2.4.1 Cybercrimes and data breaches
2.4.1.1 Cybercrimes
2.4.1.2 Data Breaches
2.4.2 Licensing and Intellectual Property requirements
2.4.2.1 Licensing
2.4.2.2 Intellectual Property
2.4.2.3 Patent
2.4.2.4 Trademark
2.4.2.5 Copyright
2.4.2.6 Trade Secret
2.4.3 Import/export controls
2.4.3.1 International Traffic in Arms Regulations (ITAR)
2.4.3.2 Export Administration Regulations (EAR)
2.4.4 Transborder data flow
2.4.5 Issues related to privacy (e.g., General Data Protection Regulation (GDPR), California Consumer Privacy Act, Personal Information Protection Law, Protection of Personal Information Act)
2.4.5.1 General Data Protection Regulation (GDPR)
2.4.5.2 California Consumer Privacy Act (CCPA)
2.4.5.3 Personal Information Protection Law (PIPL)
2.4.5.4 Protection of Personal Information Act (POPIA)
2.4.6 Contractual, legal, industry standards, and regulatory requirement
2.5 Understand requirements for investigation types (i.e., administrative, criminal, civil, regulatory, industry standards)
2.5.1 Administrative
2.5.2 Criminal
2.5.3 Civil
2.5.4 Regulatory
2.5.5 Industry Standards
2.6 Develop, document, and implement security policy, standards, procedures, and guidelines
2.6.1 Security Policy
2.6.2 Standards
2.6.3 Procedures
2.6.4 Guidelines
2.6.5 An integrated example of security policy, standards, procedures, and guidelines
2.6.5.1 Security policy
2.6.5.2 Standard
2.6.5.3 Procedure
2.6.5.4 Guideline
2.7 Identify, analyze, assess, prioritize, and implement Business Continuity (BC) requirements
2.7.1 Business impact analysis (BIA)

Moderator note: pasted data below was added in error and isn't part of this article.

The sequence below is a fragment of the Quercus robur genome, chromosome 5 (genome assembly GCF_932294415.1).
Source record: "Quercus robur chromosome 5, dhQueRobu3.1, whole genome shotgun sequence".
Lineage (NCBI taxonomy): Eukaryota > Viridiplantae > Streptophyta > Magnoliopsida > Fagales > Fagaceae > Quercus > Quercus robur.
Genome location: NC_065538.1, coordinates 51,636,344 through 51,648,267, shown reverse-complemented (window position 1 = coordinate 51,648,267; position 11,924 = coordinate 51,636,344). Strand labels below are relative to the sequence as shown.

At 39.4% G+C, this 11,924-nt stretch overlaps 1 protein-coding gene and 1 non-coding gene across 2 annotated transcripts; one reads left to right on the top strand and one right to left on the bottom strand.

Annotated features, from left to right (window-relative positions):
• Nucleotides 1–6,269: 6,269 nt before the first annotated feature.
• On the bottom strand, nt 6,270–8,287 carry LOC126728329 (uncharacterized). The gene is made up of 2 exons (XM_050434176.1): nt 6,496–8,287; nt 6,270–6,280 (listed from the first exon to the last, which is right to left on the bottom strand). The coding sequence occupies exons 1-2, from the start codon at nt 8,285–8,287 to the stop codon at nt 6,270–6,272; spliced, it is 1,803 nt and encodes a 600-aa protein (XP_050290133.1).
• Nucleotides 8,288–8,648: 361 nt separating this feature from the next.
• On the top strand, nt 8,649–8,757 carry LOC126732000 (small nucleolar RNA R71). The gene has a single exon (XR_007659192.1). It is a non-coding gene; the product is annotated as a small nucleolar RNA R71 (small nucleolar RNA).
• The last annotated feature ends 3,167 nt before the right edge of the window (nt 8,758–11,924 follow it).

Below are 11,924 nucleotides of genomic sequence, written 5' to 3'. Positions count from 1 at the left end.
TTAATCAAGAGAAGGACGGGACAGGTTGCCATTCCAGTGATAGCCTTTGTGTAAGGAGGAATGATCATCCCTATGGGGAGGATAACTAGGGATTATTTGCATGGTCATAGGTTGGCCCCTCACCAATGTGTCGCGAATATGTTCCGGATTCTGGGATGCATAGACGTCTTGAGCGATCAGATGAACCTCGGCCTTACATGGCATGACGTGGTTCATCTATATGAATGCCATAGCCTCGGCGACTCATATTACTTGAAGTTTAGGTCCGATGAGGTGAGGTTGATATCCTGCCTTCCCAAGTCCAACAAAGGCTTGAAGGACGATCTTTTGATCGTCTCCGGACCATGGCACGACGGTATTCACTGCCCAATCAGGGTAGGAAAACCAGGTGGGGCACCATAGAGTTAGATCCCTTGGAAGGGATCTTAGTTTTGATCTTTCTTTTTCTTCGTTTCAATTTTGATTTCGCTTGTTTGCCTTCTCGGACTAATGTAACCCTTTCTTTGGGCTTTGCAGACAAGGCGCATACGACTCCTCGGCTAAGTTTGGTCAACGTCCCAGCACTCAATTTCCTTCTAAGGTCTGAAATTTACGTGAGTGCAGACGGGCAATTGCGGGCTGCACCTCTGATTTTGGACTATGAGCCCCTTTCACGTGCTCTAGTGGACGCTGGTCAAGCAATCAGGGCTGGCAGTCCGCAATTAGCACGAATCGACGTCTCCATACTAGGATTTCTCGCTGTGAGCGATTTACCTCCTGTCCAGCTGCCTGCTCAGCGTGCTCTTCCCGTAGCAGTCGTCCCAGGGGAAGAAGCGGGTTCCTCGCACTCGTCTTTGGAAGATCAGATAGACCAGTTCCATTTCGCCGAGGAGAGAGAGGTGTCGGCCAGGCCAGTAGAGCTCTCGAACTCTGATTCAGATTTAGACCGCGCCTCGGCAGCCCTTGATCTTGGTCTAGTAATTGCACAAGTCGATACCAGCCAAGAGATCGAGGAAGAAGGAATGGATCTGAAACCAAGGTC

2.7.1.1 Maximum tolerable downtime (MTD)
2.7.1.2 Recovery point objective (RPO)
2.7.1.3 Recovery time objective (RTO)
2.7.2 External dependencies
2.8 Contribute to and enforce personnel security policies and procedures
2.8.1 Candidate screening and hiring
2.8.2 Employment agreements and policy driven requirements
2.8.3 Onboarding, transfers, and termination processes
2.8.3.1 Separation of Duties / Segregation of Duties (SoD)
2.8.3.2 Need-to-know / Least privilege
2.8.3.3 Job rotation
2.8.3.4 Mandatory vacations
2.8.3.5 Termination processes
2.8.4 Vendor, consultant, and contractor agreements and controls
2.9 Understand and apply risk management concepts
2.9.1 Threat and vulnerability identification
2.9.1.1 Threats
2.9.1.2 Vulnerabilities
2.9.2 Risk analysis, assessment, and scope
2.9.2.1 Qualitative risk assessment / analysis
2.9.2.2 Quantitative risk assessment / analysis
2.9.2.2.1 Asset identification and valuation
2.9.2.2.2 Calculate Exposure factor (EF) and Single-loss expectancy (SLE)
2.9.2.2.3 Assess Annualized Rate of Occurrence (ARO), LAFE and SAFE